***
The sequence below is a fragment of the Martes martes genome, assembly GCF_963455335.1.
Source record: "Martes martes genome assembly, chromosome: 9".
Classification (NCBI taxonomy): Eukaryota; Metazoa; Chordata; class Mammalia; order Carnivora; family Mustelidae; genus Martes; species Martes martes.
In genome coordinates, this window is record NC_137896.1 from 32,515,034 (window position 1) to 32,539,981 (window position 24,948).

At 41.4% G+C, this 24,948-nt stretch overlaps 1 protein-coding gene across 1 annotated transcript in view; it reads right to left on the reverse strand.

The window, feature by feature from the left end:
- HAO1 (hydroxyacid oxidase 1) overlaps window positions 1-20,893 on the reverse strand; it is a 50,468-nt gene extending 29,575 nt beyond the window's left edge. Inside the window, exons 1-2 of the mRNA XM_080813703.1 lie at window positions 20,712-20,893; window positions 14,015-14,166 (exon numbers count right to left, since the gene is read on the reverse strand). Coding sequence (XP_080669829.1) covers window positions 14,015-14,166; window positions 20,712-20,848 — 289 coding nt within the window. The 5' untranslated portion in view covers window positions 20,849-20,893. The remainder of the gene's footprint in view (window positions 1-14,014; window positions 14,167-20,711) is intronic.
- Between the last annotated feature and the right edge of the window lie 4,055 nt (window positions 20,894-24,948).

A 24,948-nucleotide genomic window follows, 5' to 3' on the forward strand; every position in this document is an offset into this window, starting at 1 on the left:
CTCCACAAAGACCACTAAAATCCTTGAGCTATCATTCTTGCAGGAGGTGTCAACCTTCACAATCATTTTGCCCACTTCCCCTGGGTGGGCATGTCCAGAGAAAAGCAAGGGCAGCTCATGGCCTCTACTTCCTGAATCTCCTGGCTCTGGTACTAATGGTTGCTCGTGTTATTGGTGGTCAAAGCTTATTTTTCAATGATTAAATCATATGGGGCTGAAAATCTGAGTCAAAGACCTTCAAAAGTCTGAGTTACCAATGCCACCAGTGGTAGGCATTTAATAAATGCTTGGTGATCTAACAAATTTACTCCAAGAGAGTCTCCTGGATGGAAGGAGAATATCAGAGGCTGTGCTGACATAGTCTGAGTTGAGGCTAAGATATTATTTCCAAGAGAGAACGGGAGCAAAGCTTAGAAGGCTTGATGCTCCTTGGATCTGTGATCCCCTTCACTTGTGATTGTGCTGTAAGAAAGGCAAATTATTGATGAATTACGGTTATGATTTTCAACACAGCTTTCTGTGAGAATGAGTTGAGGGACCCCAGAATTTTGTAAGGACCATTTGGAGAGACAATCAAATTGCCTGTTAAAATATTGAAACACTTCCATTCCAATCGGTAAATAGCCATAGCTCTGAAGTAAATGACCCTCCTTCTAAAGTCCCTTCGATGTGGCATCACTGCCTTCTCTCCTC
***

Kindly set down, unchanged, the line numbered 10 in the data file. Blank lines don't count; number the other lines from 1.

CTCCACAAAGACCACTAAAATCCTTGAGCTATCATTCTTGCAGGAGGTGTCAACCTTCACAATCATTTTGCCCACTTCCCCTGGGTGGGCATGTCCAGAGAAAAGCAAGGGCAGCTCATGGCCTCTACTTCCTGAATCTCCTGGCTCTGGTACTAATGGTTGCTCGTGTTATTGGTGGTCAAAGCTTATTTTTCAATGATTAAATCATATGGGGCTGAAAATCTGAGTCAAAGACCTTCAAAAGTCTGAGTTACCAATGCCACCAGTGGTAGGCATTTAATAAATGCTTGGTGATCTAACAAATTTACTCCAAGAGAGTCTCCTGGATGGAAGGAGAATATCAGAGGCTGTGCTGACATAGTCTGAGTTGAGGCTAAGATATTATTTCCAAGAGAGAACGGGAGCAAAGCTTAGAAGGCTTGATGCTCCTTGGATCTGTGATCCCCTTCACTTGTGATTGTGCTGTAAGAAAGGCAAATTATTGATGAATTACGGTTATGATTTTCAACACAGCTTTCTGTGAGAATGAGTTGAGGGACCCCAGAATTTTGTAAGGACCATTTGGAGAGACAATCAAATTGCCTGTTAAAATATTGAAACACTTCCATTCCAATCGGTAAATAGCCATAGCTCTGAAGTAAATGACCCTCCTTCTAAAGTCCCTTCGATGTGGCATCACTGCCTTCTCTCCTC